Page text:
A touch of the tropics

Date
Published in
Prima (UK)
Written by
Kim Wilde

The Victorians loved large, leafy plants with a lush tropical feel. Now they're back in fashion, so here's how to grow your own piece of exotic heaven...

Tropical-looking plants are enjoying a revival. Exotic plants - both hardy and half-hardy - create a jungle effect, where foliage plays the most important role. Choose plants with an interesting shape, colour and texture, such as fatsia, yuccas and Trachycarpus fortunei.

Perfect planting

Site a tropical garden in a sheltered, south-facing position. The soil needs to be free-draining and rich in humus, so dig in grit and well-rotted manure. Moisture is important, too, so apply mulch generously after planting and watering.
Inner-city and coastal areas tend to have little frost, so you could grow more tender plants. Windswept conditions benefit from a shelter belt of trees or shrubs.

Hardy shrubs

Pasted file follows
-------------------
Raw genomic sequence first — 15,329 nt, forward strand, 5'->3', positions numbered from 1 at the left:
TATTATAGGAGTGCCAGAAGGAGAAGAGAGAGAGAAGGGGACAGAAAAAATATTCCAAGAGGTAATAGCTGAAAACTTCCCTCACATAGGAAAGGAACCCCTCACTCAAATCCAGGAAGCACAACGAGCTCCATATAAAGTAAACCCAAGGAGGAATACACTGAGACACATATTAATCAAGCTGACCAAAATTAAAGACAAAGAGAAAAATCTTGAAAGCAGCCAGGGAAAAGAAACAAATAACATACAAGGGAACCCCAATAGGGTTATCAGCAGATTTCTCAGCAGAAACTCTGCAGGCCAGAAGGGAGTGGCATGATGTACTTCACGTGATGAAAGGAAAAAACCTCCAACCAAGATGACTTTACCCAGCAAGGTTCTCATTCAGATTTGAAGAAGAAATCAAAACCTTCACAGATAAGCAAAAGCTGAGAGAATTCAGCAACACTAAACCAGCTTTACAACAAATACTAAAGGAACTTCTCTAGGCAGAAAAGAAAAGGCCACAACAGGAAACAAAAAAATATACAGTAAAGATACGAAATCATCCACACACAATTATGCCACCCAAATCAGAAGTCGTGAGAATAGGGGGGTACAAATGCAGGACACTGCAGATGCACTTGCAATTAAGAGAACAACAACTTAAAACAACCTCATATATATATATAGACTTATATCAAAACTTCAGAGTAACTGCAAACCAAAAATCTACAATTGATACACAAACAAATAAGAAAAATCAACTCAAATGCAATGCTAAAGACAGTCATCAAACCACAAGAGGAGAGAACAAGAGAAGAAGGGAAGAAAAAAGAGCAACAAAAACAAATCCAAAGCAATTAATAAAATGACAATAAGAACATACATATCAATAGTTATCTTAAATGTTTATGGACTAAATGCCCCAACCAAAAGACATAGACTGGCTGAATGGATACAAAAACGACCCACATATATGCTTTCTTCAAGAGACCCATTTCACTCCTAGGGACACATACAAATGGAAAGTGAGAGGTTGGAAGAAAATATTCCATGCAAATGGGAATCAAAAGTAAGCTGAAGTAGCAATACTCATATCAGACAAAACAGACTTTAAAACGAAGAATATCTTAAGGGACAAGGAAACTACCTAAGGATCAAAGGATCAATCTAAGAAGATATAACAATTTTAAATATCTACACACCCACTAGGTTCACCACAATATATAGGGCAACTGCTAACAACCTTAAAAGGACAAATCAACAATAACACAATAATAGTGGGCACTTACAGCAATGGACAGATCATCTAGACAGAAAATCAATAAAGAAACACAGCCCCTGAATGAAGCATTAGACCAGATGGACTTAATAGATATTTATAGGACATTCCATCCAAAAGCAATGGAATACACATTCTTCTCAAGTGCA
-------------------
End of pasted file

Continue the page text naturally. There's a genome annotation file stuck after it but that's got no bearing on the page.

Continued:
Trachycarpus fortunei (Chusan palm) is frost hardy and needs ful sun and a sheltered position. Its large, fan-shaped leaves give a truly jungle-like effect. Use it as a focal point in a tropical planting scheme, or in a container. Bamboos can also be grown in a container and are a must for that lush, cool look, as well as making a lovely rustling sound in the breeze. Taller ones such as Phyllostachys bambusoides and P. vivax can be used for screening, but don't place them in a windy position, or they'll be stripped of vital moisture.
Phormiums have sword-shaped, evergreen leaves, which make a bold statement, especially when placed among more rounded and broad-leaved foliage. P. tenax, the hardiest of the species, has grey-green leaves and produces red-purple flower spikes up to 4m high. P. cookianum, growing up to 1.5m high, is suited to smaller gardens.
Cordyline australis can take several degrees of frost, but wrap the leaves of young plants with raffia to protect the crown. Use horticultural fleece or sacking to wrap the plant when it's cold.
Yuccas - evergreen shrubs with exotic-looking flower stems - rise in mid to late summer. Y. gloriosa has spiny leaves, so take care if kids are in the garden. Y. gloriosa 'Variegata' has leaves with yellow stripes.
Other suitable plants include aucuba, fatsia and euphorbia.

Fabulous flowers

Dahlias flower long and late, from midsummer to the first autumn frosts. The tuberous roots must be dug up and stored every autumn in boxes of peat substitue or sand, with the crowns exposed. D. 'Bishop of LLandaff' has become well known for its striking red foliage and flowers. They need well-drained, rich soil and full sun to achieve their potential.